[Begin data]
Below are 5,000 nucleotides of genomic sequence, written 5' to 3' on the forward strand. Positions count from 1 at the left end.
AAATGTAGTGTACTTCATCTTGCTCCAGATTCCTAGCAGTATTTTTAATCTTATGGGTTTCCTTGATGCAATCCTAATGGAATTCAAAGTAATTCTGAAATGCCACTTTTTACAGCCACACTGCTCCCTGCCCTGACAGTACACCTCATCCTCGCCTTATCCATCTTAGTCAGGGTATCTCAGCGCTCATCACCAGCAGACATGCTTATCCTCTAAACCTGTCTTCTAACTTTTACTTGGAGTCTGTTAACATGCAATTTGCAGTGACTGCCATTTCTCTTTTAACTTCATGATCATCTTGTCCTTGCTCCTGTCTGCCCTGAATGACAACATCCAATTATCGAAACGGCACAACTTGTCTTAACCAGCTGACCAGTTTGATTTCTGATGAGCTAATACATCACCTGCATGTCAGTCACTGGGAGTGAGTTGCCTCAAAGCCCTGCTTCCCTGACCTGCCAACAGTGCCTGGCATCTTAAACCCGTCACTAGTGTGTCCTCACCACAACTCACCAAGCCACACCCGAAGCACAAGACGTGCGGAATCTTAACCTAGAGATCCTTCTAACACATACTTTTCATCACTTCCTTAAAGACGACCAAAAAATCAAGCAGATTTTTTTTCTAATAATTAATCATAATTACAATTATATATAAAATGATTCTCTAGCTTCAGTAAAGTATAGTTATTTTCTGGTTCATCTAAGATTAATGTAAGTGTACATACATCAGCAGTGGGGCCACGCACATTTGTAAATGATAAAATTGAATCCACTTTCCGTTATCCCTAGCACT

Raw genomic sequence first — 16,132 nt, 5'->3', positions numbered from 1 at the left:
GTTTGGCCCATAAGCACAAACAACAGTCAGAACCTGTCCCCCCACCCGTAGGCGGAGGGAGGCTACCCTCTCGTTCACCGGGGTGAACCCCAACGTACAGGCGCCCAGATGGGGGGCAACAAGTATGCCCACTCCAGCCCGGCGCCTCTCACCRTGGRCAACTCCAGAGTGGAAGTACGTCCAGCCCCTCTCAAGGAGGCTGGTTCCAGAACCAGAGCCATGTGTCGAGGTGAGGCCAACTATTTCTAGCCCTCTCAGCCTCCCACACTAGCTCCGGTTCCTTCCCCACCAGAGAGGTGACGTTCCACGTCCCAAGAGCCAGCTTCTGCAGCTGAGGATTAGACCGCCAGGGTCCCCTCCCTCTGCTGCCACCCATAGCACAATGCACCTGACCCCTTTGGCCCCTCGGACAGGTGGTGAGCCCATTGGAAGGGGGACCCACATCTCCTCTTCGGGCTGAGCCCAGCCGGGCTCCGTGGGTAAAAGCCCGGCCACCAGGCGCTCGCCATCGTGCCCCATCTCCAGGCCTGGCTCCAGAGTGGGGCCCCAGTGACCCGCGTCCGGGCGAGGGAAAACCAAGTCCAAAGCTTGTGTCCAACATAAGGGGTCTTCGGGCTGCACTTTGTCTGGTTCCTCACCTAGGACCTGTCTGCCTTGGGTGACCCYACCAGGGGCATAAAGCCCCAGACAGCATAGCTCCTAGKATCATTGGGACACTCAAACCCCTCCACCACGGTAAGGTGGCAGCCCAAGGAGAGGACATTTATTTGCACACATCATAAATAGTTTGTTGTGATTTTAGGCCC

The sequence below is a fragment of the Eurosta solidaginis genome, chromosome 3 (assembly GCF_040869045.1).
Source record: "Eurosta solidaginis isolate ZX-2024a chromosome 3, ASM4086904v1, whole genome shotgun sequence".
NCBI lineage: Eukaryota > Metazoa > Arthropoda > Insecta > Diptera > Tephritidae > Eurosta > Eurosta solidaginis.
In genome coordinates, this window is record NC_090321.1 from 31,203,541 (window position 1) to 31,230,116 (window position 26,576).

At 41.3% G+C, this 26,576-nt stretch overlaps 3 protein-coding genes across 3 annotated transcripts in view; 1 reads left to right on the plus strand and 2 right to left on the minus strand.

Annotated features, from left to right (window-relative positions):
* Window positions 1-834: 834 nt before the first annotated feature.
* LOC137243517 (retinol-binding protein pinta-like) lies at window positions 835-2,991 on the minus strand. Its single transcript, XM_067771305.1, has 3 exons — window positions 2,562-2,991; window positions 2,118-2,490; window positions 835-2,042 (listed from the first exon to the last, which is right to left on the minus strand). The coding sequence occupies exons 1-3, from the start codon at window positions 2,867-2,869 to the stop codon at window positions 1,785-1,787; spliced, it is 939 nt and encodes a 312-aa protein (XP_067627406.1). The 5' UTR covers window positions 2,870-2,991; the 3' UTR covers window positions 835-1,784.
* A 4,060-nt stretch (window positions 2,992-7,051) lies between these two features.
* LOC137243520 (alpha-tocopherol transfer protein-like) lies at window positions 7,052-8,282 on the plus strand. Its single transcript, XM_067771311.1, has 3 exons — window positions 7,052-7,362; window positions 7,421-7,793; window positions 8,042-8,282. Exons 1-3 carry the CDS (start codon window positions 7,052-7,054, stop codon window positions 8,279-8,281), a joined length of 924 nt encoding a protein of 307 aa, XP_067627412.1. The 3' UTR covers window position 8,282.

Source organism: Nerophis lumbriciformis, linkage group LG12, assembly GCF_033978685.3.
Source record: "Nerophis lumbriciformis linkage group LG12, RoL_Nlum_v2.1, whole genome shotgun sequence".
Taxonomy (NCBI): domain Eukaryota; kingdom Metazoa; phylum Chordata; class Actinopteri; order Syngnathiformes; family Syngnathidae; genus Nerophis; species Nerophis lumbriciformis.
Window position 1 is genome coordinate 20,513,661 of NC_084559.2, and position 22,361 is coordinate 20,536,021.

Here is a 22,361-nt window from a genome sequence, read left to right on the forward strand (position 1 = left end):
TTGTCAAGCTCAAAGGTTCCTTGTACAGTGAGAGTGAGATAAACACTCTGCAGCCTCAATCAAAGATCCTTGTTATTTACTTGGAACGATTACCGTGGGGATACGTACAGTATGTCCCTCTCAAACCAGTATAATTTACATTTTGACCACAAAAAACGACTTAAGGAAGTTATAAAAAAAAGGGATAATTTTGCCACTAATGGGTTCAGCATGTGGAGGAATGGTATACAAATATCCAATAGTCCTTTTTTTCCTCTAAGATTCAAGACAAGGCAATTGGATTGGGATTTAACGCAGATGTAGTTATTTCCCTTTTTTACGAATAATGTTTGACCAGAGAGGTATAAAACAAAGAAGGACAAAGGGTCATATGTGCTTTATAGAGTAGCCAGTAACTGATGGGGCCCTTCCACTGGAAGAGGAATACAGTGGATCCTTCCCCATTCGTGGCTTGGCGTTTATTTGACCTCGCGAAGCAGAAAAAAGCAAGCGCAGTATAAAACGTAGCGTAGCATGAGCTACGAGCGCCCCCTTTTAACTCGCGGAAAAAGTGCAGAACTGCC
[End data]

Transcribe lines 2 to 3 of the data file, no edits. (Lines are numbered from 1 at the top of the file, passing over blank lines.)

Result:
AAATGTAGTGTACTTCATCTTGCTCCAGATTCCTAGCAGTATTTTTAATCTTATGGGTTTCCTTGATGCAATCCTAATGGAATTCAAAGTAATTCTGAAATGCCACTTTTTACAGCCACACTGCTCCCTGCCCTGACAGTACACCTCATCCTCGCCTTATCCATCTTAGTCAGGGTATCTCAGCGCTCATCACCAGCAGACATGCTTATCCTCTAAACCTGTCTTCTAACTTTTACTTGGAGTCTGTTAACATGCAATTTGCAGTGACTGCCATTTCTCTTTTAACTTCATGATCATCTTGTCCTTGCTCCTGTCTGCCCTGAATGACAACATCCAATTATCGAAACGGCACAACTTGTCTTAACCAGCTGACCAGTTTGATTTCTGATGAGCTAATACATCACCTGCATGTCAGTCACTGGGAGTGAGTTGCCTCAAAGCCCTGCTTCCCTGACCTGCCAACAGTGCCTGGCATCTTAAACCCGTCACTAGTGTGTCCTCACCACAACTCACCAAGCCACACCCGAAGCACAAGACGTGCGGAATCTTAACCTAGAGATCCTTCTAACACATACTTTTCATCACTTCCTTAAAGACGACCAAAAAATCAAGCAGATTTTTTTTCTAATAATTAATCATAATTACAATTATATATAAAATGATTCTCTAGCTTCAGTAAAGTATAGTTATTTTCTGGTTCATCTAAGATTAATGTAAGTGTACATACATCAGCAGTGGGGCCACGCACATTTGTAAATGATAAAATTGAATCCACTTTCCGTTATCCCTAGCACT

Raw genomic sequence first — 16,132 nt, 5'->3', positions numbered from 1 at the left: